5. When (under what circumstances) is it right to tell a lie? Give some examples from everyday life. What does your answer reveal about the scope (or relevance) of morality in general?
  6. Recently, an undergraduate student from Rutgers published Cheating 101, a guidebook to help students learn how to cheat. What moral issues do you see associated with publishing such a book? Should the campus bookstore carry it? What or why not? Should the campus newspaper carry advertisements for the book? Similarly, should the campus newspaper carry advertisements for companies that will write students’ research papers for them? Again, what are the relevant moral considerations here? Are these issues in the moral ballpark? Why or why not?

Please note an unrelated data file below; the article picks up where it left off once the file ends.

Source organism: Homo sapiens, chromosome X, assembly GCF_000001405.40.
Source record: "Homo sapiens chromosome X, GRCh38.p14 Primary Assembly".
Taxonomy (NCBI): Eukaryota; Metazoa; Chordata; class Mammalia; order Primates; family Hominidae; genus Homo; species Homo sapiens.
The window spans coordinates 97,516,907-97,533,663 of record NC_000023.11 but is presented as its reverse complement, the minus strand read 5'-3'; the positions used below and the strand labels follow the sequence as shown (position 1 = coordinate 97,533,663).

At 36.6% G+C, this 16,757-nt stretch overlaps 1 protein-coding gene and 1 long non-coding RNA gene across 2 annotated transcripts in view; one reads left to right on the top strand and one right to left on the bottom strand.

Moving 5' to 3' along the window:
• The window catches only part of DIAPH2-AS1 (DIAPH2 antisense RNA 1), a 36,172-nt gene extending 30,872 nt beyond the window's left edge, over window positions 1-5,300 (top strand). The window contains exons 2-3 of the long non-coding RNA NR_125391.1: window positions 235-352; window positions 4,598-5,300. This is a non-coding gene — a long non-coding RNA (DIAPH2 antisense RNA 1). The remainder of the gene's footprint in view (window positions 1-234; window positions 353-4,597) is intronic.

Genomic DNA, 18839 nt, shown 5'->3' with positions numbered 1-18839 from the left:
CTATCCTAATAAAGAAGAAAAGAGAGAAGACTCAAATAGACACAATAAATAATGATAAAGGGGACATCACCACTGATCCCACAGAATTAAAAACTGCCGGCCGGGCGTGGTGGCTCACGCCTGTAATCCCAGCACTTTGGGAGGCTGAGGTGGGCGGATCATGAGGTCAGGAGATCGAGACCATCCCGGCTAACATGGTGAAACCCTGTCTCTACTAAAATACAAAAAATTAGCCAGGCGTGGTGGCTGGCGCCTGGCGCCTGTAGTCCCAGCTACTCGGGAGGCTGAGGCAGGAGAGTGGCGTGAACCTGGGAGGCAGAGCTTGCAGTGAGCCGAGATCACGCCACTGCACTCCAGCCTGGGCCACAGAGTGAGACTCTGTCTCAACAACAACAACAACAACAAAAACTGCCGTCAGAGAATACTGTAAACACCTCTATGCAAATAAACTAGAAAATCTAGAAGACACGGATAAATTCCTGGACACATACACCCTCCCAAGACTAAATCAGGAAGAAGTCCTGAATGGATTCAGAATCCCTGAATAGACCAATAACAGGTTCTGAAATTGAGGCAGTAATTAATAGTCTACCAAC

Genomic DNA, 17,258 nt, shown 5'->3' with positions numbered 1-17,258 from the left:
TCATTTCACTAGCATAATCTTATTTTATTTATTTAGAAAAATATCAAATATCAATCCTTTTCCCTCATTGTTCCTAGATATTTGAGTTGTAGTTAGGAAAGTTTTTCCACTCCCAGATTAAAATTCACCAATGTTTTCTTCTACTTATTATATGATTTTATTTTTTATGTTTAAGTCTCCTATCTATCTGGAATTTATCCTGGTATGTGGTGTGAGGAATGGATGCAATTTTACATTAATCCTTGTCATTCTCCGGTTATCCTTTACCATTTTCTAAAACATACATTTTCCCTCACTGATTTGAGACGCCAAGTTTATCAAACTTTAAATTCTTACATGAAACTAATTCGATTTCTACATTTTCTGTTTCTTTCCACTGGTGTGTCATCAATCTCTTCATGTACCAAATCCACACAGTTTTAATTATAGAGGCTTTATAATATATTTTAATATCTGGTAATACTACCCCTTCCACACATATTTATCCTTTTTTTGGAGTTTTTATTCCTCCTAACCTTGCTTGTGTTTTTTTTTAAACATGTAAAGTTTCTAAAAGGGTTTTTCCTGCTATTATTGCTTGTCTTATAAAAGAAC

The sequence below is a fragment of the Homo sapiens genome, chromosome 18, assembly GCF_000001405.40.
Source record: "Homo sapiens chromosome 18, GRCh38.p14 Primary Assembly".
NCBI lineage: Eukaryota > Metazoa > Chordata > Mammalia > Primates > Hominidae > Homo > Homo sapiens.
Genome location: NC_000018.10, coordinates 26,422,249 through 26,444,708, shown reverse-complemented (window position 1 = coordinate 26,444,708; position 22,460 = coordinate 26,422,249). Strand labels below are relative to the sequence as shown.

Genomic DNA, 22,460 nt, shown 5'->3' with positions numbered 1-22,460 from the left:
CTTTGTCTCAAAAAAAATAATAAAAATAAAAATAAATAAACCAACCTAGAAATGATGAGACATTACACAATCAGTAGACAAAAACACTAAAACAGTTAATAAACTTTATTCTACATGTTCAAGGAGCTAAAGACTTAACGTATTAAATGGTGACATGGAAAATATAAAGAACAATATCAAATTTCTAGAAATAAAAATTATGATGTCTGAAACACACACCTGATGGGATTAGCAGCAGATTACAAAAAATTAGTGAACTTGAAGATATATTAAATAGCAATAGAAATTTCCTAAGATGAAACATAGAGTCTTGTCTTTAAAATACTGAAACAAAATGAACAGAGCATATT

7. What is the moral issue that you are most undecided about? Describe the pro’s and con’s in regard to this issue. How do you go about arriving at a decision when it is unavoidable?
  8. We have suggested that ethics is about moral health. When you think of a morally healthful life, what sort of a life do you imagine? What would be some examples of lives that (at least in some respect) are not morally healthy? Give examples from your own experience.